Workplace Garden Challenge: Swan Creek Community Garden is a marvel of global veggies and techniques

The garden was the first given at the start of Swan Creek Park’s master planning.

However the community decided to use the long, lovely swath of green and stream, the Salishan community garden would be part of it.

In 1992, it rose from the stony soil just inside the park at South 42nd Street and Roosevelt Avenue. Over two decades it has produced the taste of home for gardeners from all parts of the United States, Cambodia, Vietnam, Laos, the old Soviet Union, South America and Africa.

It also brought people into the park, people who, by their presence alone, discouraged bad behavior.

“It’s a big part of the Master Plan,” said Doug Fraser, Metro Parks Tacoma’s chief planning manager. “It’s very important as an opportunity to make inroads back into the park.”

That involved heavy equipment last year. During the demolition and reconstruction of Salishan, the garden shut down but the blackberries didn’t.

“2004 was our last really big year,” said Sue Bernstein, who has helped manage it from the start. “People were moving out of that upper area.”

The garden went fallow in 2005. It reopened last year, ripe with improvements, compliments of voters who approved Metro Parks Tacoma’s 2005 bond.

There are water standpipes at both ends of the long rows. There are fresh layers of TAGRO and TAGRO mulch dug into the soil. Unlike the old galvanized fence, the new powder coated version will not drip dissolved zinc into the soil – and it has a mesh critter barrier at ground level.

Theurt Chhun and his wife, Phalla Chhun, were among the first to sign on for a 50-by-10-foot plot on the shy acre. They rigged a low arbor, and pumpkins and Korean cucumbers climbed all over it. They put up poles, and long beans favored in Cambodian cuisine scampered up them. They made a patch for lemon grass, and another for eggplant, and banana peppers. They grow the herbs for traditional pickles they serve with fish, and the greens for soup. They save seeds for next year.

“I pull out, cook and eat,” Theurt said of the veg. “I give to my friends. All the friends come here. We all talk together.”

Theurt walked 15 feet across one garden and arrived in Russia, rich with potatoes, beets, cabbages and beans.

“They are from Soviet,” he said of his neighbor gardener. “They plant different countries. They bring their own countries. Russia, Vietnam, Cambodia, the Middle East.”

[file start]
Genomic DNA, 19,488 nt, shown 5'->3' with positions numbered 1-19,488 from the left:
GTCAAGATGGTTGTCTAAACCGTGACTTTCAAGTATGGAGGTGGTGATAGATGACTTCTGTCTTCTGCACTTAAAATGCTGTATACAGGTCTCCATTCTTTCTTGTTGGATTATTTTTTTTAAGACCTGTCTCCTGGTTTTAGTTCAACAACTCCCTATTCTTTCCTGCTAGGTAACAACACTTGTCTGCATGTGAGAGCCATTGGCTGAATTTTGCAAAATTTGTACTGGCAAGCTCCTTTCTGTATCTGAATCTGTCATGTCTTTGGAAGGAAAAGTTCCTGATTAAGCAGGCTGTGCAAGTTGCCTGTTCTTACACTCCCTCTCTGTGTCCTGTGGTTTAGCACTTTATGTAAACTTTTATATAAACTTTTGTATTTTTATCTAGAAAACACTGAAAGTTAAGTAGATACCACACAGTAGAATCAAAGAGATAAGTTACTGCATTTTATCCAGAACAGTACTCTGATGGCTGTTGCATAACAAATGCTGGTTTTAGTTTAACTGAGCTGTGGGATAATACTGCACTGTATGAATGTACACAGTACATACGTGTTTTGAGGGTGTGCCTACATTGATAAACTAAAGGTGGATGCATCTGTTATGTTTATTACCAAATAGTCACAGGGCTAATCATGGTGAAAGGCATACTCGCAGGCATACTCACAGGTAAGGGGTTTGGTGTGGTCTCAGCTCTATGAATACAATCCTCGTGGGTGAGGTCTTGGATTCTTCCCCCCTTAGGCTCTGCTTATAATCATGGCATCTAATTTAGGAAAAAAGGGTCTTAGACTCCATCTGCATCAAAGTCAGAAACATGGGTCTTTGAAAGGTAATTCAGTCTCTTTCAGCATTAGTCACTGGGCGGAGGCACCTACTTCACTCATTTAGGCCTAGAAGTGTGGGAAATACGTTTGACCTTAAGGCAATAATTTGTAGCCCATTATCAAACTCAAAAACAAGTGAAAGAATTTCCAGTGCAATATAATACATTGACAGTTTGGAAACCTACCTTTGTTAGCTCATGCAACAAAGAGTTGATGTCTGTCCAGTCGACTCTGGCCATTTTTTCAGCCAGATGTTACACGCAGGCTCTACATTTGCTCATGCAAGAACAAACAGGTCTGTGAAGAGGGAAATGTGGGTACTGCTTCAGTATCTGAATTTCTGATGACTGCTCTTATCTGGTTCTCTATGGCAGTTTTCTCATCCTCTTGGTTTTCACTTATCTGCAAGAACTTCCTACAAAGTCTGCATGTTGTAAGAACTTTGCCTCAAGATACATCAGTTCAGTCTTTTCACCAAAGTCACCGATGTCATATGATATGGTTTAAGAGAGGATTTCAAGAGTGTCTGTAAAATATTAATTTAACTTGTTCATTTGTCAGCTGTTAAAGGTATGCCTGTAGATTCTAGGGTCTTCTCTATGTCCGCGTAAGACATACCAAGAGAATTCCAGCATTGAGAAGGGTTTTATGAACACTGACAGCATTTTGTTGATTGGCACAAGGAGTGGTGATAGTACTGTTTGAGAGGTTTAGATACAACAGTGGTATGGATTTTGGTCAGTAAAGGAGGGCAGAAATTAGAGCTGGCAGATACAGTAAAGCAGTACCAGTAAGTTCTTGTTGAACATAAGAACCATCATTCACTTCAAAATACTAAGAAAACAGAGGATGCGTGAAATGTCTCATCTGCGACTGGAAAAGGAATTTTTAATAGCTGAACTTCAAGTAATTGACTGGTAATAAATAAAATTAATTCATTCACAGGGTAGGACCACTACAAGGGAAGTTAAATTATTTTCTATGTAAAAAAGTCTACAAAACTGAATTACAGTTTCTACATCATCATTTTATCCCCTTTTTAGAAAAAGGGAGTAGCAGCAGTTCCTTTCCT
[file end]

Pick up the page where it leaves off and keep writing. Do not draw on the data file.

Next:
The garden is fully booked, with 57 plots, said Bernstein. She managed the old version, also perpetually booked, when she worked for Washington State University and partnered with Tahoma Food Systems.

The gardens were the draw when she worked with young people who later built their own community garden across Portland Avenue and sold their produce, and honey, at farmers’ markets. She has taught canning techniques to adults.

“Kids grew up in the gardens,” she said. “The focus was always on building community and family.”

And on hauling stones.

“When they were putting in the irrigation, they brought up a lot of rocks,” Bernstein said of the new garden. “A sea of rocks.”

That explains the broad pile of smooth river stones outside the gate.

Bernstein is leery of sharing the wonders of the Swan Creek garden. In the past, publicity has drawn vegetable thieves who don’t realize, or care, that the produce represents families’ food security.

Tacoma Weekly readers are better than that. Tacoma Weekly readers would not steal from the people Bernstein so admires.

“I keep thinking of garden stories, such as the grandparents of one garden family who are visiting from the Ukraine, and their joy of also working in the garden, and their anticipation of eating ‘clean potatoes,’ ones grown without pesticides. Ukrainian potatoes are especially laden with pesticides,” she said.

Last year, she met a Kenyan family.

“They were able to continue eating their harvest, taking the final frozen packages to eat just before the start of this garden season,” she said.

To the people who work it, this garden is as much a part of their budget as their paycheck. It is health, freedom from hunger, and a celebration of the diversity that makes Tacoma work.

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